The European Court of Human Rights has upheld France's controversial burqa ban, rejecting arguments that outlawing full-face veils breaches religious freedom.
In a case brought by a 24-year-old French woman with the support of a British legal team, the court ruled that France was justified in introducing the ban in the interests of social cohesion.
"The Court emphasised that respect for the conditions of 'living together' was a legitimate aim for the measure at issue," a statement from the court said.
The court also emphasised that states should be allowed a degree of discretion - "a wide margin of appreciation" - on a policy issue that is subject to significant difference of opinion.
Two of the 17 judges who spent several months deliberating on the case dissented from the majority view that the ban did not breach the European Convention on Human Rights' provisions protecting the freedom of thought, conscience and religion.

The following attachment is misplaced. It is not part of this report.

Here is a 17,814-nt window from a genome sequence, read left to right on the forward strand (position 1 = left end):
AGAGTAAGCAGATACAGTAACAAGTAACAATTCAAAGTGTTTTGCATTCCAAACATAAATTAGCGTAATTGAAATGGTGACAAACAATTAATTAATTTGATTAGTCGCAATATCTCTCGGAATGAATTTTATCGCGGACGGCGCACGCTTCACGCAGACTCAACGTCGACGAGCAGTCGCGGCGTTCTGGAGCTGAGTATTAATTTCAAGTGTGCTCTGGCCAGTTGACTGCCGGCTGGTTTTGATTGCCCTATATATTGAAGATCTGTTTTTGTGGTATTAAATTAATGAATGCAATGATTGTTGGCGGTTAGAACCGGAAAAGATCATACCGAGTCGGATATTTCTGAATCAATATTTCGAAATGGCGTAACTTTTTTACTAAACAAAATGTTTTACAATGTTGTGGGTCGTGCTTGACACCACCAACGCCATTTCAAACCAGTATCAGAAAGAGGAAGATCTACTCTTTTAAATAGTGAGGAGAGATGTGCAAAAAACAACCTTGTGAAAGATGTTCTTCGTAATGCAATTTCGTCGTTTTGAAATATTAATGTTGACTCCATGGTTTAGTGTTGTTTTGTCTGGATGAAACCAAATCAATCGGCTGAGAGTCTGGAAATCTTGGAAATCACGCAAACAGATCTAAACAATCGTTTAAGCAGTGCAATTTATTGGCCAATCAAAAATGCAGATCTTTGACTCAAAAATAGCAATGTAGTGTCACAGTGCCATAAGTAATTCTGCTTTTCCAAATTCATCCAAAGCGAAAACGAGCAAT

The judges agreed unanimously that the woman had not been a victim of discrimination.
She had not been prosecuted under the law, which has resulted in only a handful of arrests since it was introduced in 2010.
The university graduate, who has family in England, had requested anonymity for fear of reprisals in France over her action.
She had argued that being obliged to take off her veil in public was degrading.
In written evidence, she had testified that she wore the full veil of her own free will and was willing to remove it whenever required for security reasons - addressing the two main arguments put forward by French authorities in support of the ban.
Under the ban, women wearing full-face veils in public spaces can be fined up to €150.
Belgium and some parts of Switzerland have followed France's lead and similar bans are being considered in Italy and The Netherlands.